The Pure Seed Association while operating independently of the University of California early saw the need for cooperating closely with it. J. Earl Coke, then Extension Agronomist with the University, became interested in the certification cause and recommended a new approach at a Farm Bureau meeting at Asilomar, November 10, 1930. He proposed a system of seed certification which is similar to that of today. It was based, however, rather largely on the proposition that the work of the program could be carried on successfully at the county level with local county committees doing field inspection and, with the aid of the farm advisor, carrying out most of the functions of the program.
This new program was known as the Approved Seed Plan. The field Crops Department of the Farm Bureau appointed a state committee which worked closely with the agricultural extension service and the Department of Agronomy to guide the program. The first crop produced under the Approved Seed Plan was grown in 1931. The Approved Seed Plan while operating unofficially that year was more or less officially adopted as a state program in January of 1932. The use of the word "certified" to describe the product appears not to have been used at any time following 1929. The word "Calapproved" was coined, and seems to have been used first in July 1932. The word was copywrited by the California Farm Bureau Federation and continued to be used for a good many years.
The state committee guiding the Approved Seed Plan, which by 1936 had become known as the California Farm Bureau Approved Seed Plan, became more formally organized in 1936. Five districts were formed in the state, each of which elected a grower representative. In addition to this there were appointed representatives from the Extension Service, Department of Agronomy, and the Farm Bureau. J. E. Coke remained the guiding light in the program through 1934. Mr. B.J. Jones succeeded Mr. Coke in 1935, and continued to provide the leadership of the Agricultural Extension Service. Coke and Jones, throughout the period of the state office function being with the Agricultural Extension Service, worked closely with members of the Department of Agronomy at Davis. Individuals in that department who played a prominent part in guiding the program were F. N. Briggs, G. A. Wiebe, and C. A. Suneson. The crops of primary interest still remained the small grains. However, the certification of light red kidney beans got under way in 1932 and became successful due considerably to the efforts of M. C. Collins, then Farm Advisor of Yuba County. As a result of his enthusiastic participation, seed growers in the Marysville area began to develop a market for their certified light red kidney beans in the State of New York, which found that the California seed was free of diseases particularly bacterial blight.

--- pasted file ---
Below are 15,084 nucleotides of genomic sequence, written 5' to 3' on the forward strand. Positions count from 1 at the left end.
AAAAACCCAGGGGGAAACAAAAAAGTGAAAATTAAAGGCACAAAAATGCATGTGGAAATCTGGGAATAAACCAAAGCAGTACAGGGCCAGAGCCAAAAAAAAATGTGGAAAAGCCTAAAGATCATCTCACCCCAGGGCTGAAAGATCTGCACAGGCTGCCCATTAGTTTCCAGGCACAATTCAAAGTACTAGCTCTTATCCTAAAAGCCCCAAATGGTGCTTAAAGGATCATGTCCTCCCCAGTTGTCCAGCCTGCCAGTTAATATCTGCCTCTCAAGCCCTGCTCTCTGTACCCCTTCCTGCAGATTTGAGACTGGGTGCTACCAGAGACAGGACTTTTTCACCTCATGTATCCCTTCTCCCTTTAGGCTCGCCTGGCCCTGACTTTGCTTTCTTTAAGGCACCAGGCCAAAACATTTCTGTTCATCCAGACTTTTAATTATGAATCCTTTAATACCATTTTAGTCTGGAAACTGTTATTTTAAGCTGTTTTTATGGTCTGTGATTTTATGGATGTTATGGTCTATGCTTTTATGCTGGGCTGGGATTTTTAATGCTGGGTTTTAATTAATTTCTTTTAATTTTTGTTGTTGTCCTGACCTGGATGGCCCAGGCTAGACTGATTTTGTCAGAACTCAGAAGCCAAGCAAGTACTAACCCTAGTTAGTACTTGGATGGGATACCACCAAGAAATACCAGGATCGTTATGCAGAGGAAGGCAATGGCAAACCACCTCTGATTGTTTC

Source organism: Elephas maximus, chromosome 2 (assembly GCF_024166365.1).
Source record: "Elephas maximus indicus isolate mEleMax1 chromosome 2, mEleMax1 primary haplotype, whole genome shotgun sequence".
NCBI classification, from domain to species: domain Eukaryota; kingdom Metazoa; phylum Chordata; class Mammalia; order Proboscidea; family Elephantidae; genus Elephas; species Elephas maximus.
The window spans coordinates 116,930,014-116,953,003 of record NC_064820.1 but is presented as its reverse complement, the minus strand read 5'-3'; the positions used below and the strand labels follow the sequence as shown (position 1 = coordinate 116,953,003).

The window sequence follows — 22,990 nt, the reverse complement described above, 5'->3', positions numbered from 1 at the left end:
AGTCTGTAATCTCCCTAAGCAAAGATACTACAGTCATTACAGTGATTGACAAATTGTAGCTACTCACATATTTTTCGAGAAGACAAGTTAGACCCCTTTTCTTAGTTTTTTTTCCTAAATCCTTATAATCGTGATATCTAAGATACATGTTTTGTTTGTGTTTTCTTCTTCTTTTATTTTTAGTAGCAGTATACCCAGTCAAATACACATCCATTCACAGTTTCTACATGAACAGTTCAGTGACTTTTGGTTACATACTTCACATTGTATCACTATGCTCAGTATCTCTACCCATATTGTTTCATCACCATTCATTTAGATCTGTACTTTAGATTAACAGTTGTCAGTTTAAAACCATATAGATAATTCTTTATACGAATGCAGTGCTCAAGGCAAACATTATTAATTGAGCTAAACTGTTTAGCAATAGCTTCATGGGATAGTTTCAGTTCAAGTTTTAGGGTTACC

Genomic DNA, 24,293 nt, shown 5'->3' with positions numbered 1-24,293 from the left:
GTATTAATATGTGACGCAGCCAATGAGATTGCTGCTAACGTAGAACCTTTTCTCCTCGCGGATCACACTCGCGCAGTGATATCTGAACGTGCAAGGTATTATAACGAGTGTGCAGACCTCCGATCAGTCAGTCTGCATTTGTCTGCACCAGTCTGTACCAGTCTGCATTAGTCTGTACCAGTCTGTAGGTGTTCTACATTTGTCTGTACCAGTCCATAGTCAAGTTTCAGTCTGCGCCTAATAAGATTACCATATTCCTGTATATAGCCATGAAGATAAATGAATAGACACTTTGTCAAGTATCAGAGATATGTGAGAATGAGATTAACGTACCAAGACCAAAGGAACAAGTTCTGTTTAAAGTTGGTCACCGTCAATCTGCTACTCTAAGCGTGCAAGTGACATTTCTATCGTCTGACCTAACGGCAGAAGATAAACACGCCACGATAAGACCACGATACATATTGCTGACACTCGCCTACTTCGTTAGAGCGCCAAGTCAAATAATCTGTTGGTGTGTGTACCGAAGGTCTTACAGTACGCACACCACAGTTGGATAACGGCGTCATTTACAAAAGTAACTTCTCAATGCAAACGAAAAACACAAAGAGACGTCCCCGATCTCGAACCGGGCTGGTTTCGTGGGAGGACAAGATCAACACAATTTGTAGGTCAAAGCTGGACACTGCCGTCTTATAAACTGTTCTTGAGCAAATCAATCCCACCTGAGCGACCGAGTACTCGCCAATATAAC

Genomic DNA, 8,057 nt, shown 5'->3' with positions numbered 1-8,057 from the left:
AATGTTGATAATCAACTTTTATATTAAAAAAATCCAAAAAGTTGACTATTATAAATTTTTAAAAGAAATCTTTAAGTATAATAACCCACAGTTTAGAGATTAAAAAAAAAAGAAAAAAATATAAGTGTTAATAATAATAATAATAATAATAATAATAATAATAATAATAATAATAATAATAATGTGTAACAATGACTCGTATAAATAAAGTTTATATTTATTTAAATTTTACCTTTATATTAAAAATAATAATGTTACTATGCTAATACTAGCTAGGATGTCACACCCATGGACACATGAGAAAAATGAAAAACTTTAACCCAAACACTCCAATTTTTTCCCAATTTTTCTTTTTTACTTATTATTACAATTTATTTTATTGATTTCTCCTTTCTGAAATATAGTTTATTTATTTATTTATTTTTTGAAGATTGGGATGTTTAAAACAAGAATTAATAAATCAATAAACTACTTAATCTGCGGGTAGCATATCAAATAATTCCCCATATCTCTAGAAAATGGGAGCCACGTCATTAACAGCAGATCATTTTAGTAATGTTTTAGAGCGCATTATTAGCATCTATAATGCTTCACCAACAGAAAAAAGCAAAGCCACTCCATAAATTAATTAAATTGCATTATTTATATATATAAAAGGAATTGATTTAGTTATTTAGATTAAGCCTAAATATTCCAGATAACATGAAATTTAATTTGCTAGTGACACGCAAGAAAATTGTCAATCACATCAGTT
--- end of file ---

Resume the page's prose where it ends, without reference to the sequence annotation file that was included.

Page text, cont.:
The interest in certification expanded rapidly during the 30's. It became obvious that the program could not be operated indefinitely as an incidental part of the extension agronomists' activities. This was indicated in a letter Mr. Alex Johnson of the Farm Bureau sent to the University of California on February 24, 1936. He referred to a resolution by the Farm Bureau asking the College of Agriculture to assign a separate man to the Calapproved Seed Program. The program which had started in 1931 with 1,265 acres had become by 1935 a program with 7,233 acres and 113 growers participating.
The work of the program continued to be carried in 1936 and 1937 by Jones, Briggs, and Suneson. In the mean time it was agreed by the Agricultural Extension Service and the Department of Agronomy that a man should be employed whose entire time would be spent on approved seed. It was finally agreed that such a position could best be provided for by the Department of Agronomy. The position was created and filled by F. G. Parsons, December 1, 1937. By this time it was apparent that while the use of the term "Calapproved” had many desirable features the rest of the country was confused as to whether or not it was equivalent to the term "certified" as used in other states. The use of the word "certified" therefore was begun again in 1940 by which time there were 277 growers in California with 16,358 acres.